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  • Writer's pictureAshley Hin

The use of Filipino, Filipina, and Filipinx

As we transition into an era where gender and sexuality are openly discussed, these conversations are often intersected with ethnicity and cultural dynamics. The gender binary norms that currently exist today in the United States are a result of European colonization. Traces of this influence can be found in the Philippines as well, when the islands were under Spanish colonial rule.

Tagalog, the most commonly spoken dialect in the Philippines, is a gender neutral language, meaning none of the words are associated with a gender. However, in other languages such as Spanish, there are masculine and feminine words. For example, “el pueblo,” or “the town,” is masculine, while “la playa,” or “the beach,” is feminine. Generally, words that end in -o are masculine, while words that end in -a are feminine.

In Tagalog, there aren’t any gender-specific pronouns. Aside from words such as “ate/kuya” for sister/brother, the rest of the language is spoken without association to gender. However, many Filipino-Americans have used the terms “Filipino” for men of Filipino descent, “Filipina” for women of Filipino descent, and the more modern “Filipinx” for those who do not fit within the gender binary.

The variations have sparked numerous discussions online. FIERCE (Filipinx In Education Reaffirming Community Empowerment), says that “The term ‘Filipino’ is masculine because it ends with -o; its feminine counterpart is ‘Filipina,' which ends with -a... ​Although unintended, the use of the term ‘Filipino’ can be harmful to genderqueer-identified people because it assumes that there are only two genders.”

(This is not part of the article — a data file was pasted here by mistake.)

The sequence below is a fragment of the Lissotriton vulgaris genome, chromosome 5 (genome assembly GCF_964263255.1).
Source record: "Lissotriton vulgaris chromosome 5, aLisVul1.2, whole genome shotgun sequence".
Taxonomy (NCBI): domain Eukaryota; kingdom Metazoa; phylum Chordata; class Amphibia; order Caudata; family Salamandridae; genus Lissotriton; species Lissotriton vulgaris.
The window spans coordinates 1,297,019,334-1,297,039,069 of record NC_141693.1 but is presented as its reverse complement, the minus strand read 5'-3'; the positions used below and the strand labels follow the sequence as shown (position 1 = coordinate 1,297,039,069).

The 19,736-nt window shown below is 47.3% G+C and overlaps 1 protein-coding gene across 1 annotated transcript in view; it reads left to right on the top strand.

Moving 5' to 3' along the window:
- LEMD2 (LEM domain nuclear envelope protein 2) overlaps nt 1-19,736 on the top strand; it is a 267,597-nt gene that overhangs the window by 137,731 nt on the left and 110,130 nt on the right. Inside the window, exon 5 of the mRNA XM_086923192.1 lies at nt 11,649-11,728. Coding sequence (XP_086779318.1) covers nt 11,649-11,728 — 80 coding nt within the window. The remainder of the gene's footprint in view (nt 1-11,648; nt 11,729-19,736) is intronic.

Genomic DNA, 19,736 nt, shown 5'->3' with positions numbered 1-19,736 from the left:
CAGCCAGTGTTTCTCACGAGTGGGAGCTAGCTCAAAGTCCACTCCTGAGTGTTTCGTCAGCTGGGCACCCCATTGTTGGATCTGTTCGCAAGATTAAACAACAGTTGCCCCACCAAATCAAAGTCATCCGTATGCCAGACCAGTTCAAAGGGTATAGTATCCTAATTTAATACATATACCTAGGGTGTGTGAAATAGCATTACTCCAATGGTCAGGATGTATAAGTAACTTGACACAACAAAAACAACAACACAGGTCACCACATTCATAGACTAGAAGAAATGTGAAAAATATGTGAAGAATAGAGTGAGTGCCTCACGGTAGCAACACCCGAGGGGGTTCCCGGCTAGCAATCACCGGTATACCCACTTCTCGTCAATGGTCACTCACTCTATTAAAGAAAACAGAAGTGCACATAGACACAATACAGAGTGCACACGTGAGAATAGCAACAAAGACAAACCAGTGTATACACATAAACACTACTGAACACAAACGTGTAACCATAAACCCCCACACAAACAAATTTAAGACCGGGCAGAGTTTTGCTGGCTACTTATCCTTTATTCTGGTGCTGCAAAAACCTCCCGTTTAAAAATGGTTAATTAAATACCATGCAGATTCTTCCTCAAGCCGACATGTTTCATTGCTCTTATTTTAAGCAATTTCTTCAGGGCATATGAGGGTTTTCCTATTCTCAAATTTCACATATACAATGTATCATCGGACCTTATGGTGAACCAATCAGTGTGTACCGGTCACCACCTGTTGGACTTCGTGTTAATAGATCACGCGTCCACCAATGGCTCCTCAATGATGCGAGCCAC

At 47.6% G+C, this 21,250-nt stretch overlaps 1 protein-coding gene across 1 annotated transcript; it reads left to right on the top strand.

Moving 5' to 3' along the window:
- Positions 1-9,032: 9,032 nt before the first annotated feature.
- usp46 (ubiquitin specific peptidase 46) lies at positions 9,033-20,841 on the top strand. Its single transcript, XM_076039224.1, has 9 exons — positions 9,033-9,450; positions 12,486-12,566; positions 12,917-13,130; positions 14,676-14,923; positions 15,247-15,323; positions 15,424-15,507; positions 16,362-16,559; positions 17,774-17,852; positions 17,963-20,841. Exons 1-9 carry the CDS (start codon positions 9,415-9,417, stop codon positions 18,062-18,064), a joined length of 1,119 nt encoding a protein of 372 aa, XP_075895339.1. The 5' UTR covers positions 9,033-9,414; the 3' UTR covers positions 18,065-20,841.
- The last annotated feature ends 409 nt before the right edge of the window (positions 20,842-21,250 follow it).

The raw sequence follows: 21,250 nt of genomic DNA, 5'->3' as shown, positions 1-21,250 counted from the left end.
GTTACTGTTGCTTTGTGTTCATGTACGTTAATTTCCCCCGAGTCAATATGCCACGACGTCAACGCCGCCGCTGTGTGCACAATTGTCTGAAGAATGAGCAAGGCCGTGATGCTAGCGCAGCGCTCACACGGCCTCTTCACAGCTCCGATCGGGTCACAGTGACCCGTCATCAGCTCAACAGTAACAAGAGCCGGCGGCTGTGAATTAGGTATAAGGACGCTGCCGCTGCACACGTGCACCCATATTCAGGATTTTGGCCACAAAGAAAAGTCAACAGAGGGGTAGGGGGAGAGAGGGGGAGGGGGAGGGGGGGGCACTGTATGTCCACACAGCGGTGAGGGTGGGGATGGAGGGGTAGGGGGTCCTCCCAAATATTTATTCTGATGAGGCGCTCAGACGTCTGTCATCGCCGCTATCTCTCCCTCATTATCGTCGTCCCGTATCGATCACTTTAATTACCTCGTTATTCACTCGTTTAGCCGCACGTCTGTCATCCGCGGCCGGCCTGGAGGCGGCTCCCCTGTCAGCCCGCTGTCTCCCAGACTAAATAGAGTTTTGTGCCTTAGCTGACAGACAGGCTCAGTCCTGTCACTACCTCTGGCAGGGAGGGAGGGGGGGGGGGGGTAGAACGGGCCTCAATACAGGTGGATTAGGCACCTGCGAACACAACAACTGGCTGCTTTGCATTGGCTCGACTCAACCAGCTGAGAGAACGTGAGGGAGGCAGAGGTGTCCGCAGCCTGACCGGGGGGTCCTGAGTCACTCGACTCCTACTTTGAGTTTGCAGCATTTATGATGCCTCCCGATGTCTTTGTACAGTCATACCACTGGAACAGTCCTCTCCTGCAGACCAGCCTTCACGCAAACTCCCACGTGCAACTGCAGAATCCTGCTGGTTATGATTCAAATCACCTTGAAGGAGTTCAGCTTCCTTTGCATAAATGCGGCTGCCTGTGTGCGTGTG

The discussion reached platforms such as Twitter and Reddit, where many Filipino-Americans have expressed the contrary. One Twitter user tweets, “Learn the vernaculars first and stop using us for your neutrality narrative. Our language has always been neutral for every sex/gender. Use Filipino/Pilipino. Stop using ‘Filipinx.’”

The word “Filipino” may naturally come across as a masculine term in the U.S., since many people know that -o words are masculine and -a words are feminine. The term “Filipinx” wasn’t created with intentions to stray away from the natural language, but gender and language patterns have such a huge influence and impact on people that some folks are more comfortable with that term. Likewise, there are some people who use just “Filipino/Pilipino,” and there are some that use “Filipino/Filipina.” In the end, it’s about what makes you comfortable, and how you express your gender identity.

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Ashley Hin

Chopsticks Alley Intern

Ashley is a landscape architecture student and freelance illustrator based in the Bay Area. She hopes to explore more about her own Southeast Asian culture, and also encourages others to do the same. Ashley believes that creativity and culture go hand in hand. When she is not working on her creative projects, she enjoys swimming, gardening, and baking.

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